However, Googling for every mention and blog-post about a company before you accept a job offer can really prevent you from making that sort of mistake.

    For example, 37Signals just made a very favorable impression on all prospective employees when they openly opposed underpaying & overworking their people.

    I, for one, would accept a job with them before working for a company run by a soul-crusher any day. Even if the soul-crusher paid more…

    And since happy, passionate, and productive employees can make (or break, if there is a lack of them) a company, the soul-crushers will start to catch on…eventually.

  10. @63 Unfortunately, it’s hard to know before you get hired and, if you got into a slave-pit like the kind of purgatory some people believe a startup “should” be.

    However, Googling for every mention and blog-post about a company before you accept a job offer can really prevent you from making that sort of mistake.

    For example, 37Signals just made a very favorable impression on all prospective employees when they openly opposed underpaying & overworking their people.

    I, for one, would accept a job with them before working for a company run by a soul-crusher any day. Even if the soul-crusher paid more…

    And since happy, passionate, and productive employees can make (or break, if there is a lack of them) a company, the soul-crushers will start to catch on…eventually.

  11. Firing people for not working during their lunchbreaks? Jesus, he’s lucky America has third-world labour laws. In Europe that would be a lawsuit at the very least.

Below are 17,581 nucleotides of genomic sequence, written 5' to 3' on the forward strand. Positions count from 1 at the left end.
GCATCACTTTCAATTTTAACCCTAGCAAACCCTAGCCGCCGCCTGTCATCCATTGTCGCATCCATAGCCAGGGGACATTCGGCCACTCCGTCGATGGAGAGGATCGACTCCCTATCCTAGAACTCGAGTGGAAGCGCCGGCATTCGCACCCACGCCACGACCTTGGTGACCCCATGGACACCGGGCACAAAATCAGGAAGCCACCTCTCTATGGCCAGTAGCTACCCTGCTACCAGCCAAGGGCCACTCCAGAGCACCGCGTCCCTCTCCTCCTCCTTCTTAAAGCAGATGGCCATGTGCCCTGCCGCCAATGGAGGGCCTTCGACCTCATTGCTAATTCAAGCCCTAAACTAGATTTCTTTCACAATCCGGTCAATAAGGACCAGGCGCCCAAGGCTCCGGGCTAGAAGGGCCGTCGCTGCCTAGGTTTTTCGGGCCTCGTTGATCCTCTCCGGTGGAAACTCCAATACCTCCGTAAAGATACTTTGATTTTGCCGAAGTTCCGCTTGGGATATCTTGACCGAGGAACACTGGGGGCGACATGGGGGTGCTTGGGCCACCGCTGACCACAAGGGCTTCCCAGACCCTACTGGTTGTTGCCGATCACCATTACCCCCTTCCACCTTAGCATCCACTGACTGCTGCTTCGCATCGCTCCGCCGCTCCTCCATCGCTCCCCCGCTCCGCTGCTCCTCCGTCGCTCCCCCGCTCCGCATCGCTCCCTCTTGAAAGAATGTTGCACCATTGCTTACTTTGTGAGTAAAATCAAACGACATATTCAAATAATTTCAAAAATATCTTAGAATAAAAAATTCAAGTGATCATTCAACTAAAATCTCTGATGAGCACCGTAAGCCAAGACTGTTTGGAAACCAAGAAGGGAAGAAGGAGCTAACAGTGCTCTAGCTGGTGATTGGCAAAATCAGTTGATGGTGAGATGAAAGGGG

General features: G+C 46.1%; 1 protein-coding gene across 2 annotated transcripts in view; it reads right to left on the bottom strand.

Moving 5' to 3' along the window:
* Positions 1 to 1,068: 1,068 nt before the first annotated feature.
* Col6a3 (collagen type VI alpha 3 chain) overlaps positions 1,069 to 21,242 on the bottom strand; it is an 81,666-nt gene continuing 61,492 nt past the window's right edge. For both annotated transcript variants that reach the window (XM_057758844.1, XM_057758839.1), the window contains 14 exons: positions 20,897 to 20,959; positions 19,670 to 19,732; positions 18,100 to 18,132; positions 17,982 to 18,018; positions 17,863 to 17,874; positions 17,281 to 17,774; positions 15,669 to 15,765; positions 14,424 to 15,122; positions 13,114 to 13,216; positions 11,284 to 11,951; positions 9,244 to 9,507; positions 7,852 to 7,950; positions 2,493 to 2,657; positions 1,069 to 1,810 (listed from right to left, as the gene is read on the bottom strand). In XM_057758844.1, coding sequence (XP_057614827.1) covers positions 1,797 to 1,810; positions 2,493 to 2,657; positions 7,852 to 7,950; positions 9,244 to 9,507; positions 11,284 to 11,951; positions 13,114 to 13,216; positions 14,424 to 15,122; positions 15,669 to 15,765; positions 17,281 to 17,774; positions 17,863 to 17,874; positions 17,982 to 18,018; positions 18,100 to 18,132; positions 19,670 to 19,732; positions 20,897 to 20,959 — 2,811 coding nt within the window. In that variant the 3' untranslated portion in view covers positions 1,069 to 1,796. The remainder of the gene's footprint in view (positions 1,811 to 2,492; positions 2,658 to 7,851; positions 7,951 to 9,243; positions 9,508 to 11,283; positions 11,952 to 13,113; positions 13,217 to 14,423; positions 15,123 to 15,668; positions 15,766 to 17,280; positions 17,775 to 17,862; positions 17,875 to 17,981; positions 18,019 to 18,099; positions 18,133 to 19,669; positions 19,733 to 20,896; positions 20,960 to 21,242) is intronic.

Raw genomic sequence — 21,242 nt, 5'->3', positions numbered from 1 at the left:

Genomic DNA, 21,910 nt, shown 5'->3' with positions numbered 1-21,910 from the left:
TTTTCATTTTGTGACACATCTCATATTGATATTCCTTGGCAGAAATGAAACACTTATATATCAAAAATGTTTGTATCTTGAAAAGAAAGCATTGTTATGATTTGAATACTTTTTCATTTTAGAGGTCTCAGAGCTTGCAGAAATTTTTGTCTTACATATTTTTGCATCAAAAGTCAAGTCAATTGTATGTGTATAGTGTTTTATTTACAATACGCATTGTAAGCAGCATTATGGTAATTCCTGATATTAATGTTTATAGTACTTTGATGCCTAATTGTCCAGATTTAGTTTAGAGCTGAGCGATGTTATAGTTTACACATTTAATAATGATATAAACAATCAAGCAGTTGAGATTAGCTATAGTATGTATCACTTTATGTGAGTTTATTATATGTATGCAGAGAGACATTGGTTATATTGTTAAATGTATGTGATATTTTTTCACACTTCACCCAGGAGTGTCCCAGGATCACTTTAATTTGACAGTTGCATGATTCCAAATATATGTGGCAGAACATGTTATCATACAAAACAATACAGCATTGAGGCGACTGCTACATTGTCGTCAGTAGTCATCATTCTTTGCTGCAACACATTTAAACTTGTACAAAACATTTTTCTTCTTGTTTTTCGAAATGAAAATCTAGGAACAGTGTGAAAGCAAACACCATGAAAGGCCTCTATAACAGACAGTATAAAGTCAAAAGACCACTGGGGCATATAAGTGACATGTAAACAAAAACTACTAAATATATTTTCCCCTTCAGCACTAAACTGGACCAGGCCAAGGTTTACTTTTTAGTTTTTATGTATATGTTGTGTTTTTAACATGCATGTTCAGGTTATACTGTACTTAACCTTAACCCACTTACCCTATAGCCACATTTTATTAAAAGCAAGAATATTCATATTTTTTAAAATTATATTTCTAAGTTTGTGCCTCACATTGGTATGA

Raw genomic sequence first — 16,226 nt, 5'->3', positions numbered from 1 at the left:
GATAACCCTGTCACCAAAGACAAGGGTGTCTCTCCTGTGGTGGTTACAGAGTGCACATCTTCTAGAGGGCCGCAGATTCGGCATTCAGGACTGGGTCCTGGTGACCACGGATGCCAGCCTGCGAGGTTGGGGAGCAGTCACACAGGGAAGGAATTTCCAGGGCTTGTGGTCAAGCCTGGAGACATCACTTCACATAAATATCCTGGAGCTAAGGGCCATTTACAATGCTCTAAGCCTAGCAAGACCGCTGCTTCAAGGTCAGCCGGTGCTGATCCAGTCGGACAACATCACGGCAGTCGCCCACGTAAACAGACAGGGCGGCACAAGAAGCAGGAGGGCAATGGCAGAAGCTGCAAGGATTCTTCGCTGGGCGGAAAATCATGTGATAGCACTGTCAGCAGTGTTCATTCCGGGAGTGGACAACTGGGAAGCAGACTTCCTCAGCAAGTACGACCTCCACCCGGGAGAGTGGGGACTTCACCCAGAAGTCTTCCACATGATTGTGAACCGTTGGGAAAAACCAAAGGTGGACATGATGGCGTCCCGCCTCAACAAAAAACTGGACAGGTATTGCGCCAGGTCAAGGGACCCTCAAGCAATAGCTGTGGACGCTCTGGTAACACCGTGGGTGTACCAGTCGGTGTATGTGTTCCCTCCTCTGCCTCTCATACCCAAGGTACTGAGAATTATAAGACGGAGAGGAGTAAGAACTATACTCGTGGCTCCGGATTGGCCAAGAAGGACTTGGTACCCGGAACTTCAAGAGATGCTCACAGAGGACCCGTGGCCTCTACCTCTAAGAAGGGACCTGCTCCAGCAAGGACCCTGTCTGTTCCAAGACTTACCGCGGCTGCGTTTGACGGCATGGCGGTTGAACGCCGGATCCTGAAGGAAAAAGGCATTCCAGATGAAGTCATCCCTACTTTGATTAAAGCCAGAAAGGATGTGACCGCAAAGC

12. Firing people for not working during their lunchbreaks? Jesus, he’s lucky America has third-world labour laws. In Europe that would be a lawsuit at the very least.

  13. Re $400 hotel room — there are (still) a lot of folks at Microsoft who try to stay in relatively inexpensive hotel rooms.

    Family and slacker are not synonymous. Yes, family does take up time that once would have been spent at work. As we get older, we, I hope, learn to focus more, to make the most of every minute no matter where it is spent. I’d certainly rather work with someone who busts their hump at work ten solid hours a day and then goes home to be renewed with family than someone who is present but not deeply engaged for 15 hours.

  14. Re $400 hotel room — there are (still) a lot of folks at Microsoft who try to stay in relatively inexpensive hotel rooms.

    Family and slacker are not synonymous. Yes, family does take up time that once would have been spent at work. As we get older, we, I hope, learn to focus more, to make the most of every minute no matter where it is spent. I’d certainly rather work with someone who busts their hump at work ten solid hours a day and then goes home to be renewed with family than someone who is present but not deeply engaged for 15 hours.